How and where to start?Malta... its pedigree is shown instantly because of its people's language, with Semitic origins, closer today to northern western African Arabic and Hebrew with layer over layer of several other languages their strongly Mediterranean culture, as a kaleidoscope of several others, and their historical landscape. From Phoenicians traces, Roman houses and a intense period of gothic architecture that revamped all the rest and it will make you wonder where the Renaissance and the enlightenment periods were.
And then reaching the 19th and 20th centuries under heavily English influence.
To finally do a turn and you reach the temples.
Aaaah! Ohhh! Wow!
Those temples are literally jaw dropping! When you read that the predated the Egyptian pyramids by thousands of years, it is literally mind-blowing.
Think about this: these are Stonehenge type of structures, but far far more complex, not as big as the Egyptian earliest pyramids, though big enough for a civilization 5000 years old that was pretty much alive and doing well in those 3 small rocks. To build complex and big structures you need a state type of organization, pull resources from everywhere, conquest other nearby peoples and commerce with others farther away. Well there is nothing of that in any record. Whoever built them they were gone long before the Phoenicians arrived, and they left no written records.
So, where you can start your tour of the Maltese islands? Traveling back 6000 years back, or jumping into today frenzy of modern discos, or going to medieval times, to the gothic, or just relaxing in the labyrinthine cities, sipping a good capuccino with a traditional ftira, tasting Maltese wine, or being happy with the traditional Maltese pastizzi!
I will try to split by areas of interest. First...
Malta or Gozo?It nails downs to flipping the coin: or Malta or Gozo island. Do you want to have access to all, but very important to some sandy beaches and nightlife? Malta is the choice. Sandy beaches, but very quiet small towns: Gozo. Take in consideration that Luqa airport is situated in Malta, and to go to Gozo you have to drive up North to Cirkewa and take the ferry and then keep driving wherever is your final destination in nappy Gozo. It will take 2 hours minimum, maybe 2 and a half. Is this your first time in the island and driving with no guide? Plan for 3 hours and getting lost.
How can it be that long if I tell you that these islands are so small? That’s the particular topology of Malta and a topic for another post…
Malta island - where to stay?
- If you want to enjoy some night life close to your place, your better options are cities like St Julians, Sliema and Pembroke (in the limit with St Julians). You can choose from 5 star hotels (Intercontinental in Pembroke, Meridien in St Julians, also you can find the Hyatt and Hilton). Also you can find holiday apartments, check www.holidaylettings.co.uk for offers and options. Then you have a range of bed and breakfast everywhere.
- Another "beach” and “night life” option is to stay in the area of St Paul/Bugiba/Qawra, half way north and in the east of the island. Hotels, holiday apartments and bed & breakfasts. This area is cheaper than St Julians/Sliema/Pembroke.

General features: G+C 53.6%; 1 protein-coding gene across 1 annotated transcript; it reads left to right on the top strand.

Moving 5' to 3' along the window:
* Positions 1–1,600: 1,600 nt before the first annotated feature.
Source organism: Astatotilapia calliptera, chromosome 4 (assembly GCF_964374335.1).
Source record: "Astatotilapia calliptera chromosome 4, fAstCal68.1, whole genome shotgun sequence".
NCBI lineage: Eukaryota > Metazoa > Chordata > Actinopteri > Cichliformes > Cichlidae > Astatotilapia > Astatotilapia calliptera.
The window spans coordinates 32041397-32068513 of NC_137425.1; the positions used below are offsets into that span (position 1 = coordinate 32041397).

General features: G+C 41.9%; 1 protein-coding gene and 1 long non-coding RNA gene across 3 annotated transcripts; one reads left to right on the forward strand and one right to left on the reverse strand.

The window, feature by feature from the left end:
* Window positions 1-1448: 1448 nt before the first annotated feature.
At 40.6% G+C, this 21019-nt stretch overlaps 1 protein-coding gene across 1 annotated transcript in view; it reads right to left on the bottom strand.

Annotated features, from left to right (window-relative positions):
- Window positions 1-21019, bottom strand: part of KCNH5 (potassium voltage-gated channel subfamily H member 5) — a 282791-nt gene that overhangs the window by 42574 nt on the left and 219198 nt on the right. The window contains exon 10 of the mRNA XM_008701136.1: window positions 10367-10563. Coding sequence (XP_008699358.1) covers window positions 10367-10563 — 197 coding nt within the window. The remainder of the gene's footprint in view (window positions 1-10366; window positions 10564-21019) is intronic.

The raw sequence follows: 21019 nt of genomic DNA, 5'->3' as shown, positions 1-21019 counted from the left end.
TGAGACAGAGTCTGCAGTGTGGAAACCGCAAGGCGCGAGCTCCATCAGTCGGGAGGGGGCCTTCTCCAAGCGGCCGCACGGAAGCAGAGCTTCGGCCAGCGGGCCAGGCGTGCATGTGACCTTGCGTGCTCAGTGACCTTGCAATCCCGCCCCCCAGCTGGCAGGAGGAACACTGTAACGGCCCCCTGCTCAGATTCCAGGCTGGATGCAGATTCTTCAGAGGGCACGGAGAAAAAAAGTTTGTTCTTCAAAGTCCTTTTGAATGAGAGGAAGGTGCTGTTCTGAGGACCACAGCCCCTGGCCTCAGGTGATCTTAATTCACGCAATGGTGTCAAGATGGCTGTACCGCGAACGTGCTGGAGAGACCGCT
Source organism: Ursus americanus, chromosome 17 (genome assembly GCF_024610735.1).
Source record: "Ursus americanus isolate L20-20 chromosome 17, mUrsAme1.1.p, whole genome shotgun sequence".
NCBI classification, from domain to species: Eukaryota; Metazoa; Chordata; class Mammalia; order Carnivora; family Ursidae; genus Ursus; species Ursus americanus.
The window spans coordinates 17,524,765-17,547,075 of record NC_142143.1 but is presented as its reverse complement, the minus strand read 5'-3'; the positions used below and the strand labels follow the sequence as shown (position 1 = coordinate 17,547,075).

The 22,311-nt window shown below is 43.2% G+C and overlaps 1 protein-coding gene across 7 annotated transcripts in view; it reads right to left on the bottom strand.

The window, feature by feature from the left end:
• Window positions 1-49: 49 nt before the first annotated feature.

If night life is not your plan and yes for sandy beaches better head to Mellieħa Bay beach or Golden Bay beach or Għajn Tuffieha Beach . You can stay in the cities nearby, or you have the options for hotels next to the beach.
For Mellieħa Bay, you just can stay at the Mellieħa Holiday Centre , or search for a guest house or hotel in the city nearby : Mellieħa
Golden Bay and and Għajn Tuffieha beaches are located in the west side of the island. Both are just walking distance. And a little farther to the south you can find the little sandy beach of Gnejna Bay. You can walk from Gnejna to Golden Bay next to the sea climbing the cliffs a little bit: one of the many hiking tracks of Malta! If you go out of peak season (June-August), you can think that the world is far far away, and you are walking in an isolated place.
You can chose the stay at one of the hotels near Golden Bay (the Radisson for example) or in a guest house in Mgarr, where you can find the typical traditional maltese house of character, or a farm place.
Valletta is an example of occidental modern city. A big difference between new world towns against old world ones is the square layout of the new, versus the circular, diagonal, labyrinthine layout of old world cities. Valletta built after the Grand Siege of 1565, was designed from the ground up, and using modern standards: square blocks, public spaces, buildings and sewers, and of course defensive walls. Following that defense walls and the history of that period, you can drive, cross the bay in boat, or walk south to the 3 cities, also heavily defended, and see the difference by yourself!
The 3 cities and Valletta are a combination of old style, history, museums and an immersion into the time that the knights arrived and a glimpse to the 2 sieges of Malta: the one in 1565 and the WWII bombardment of the island. Even if you decide not to stay there, you have to plan for a full day in Valletta, including a night strolling, and the 3 cities: take your time to walk and plan which museums you want to visit. Or plan to do both areas following an historical time line:
- Visiting them during the Knight's time
- Visiting them during the WWII siege
From historical re-enactments, carnival, the Malta International Fireworks Festival, to many cultural events happening in Valletta: Notte Bianca, International Arts Festival, and also a Fashion Week and many more. A good reason to chose Valletta as the European Capital of Culture for 2018.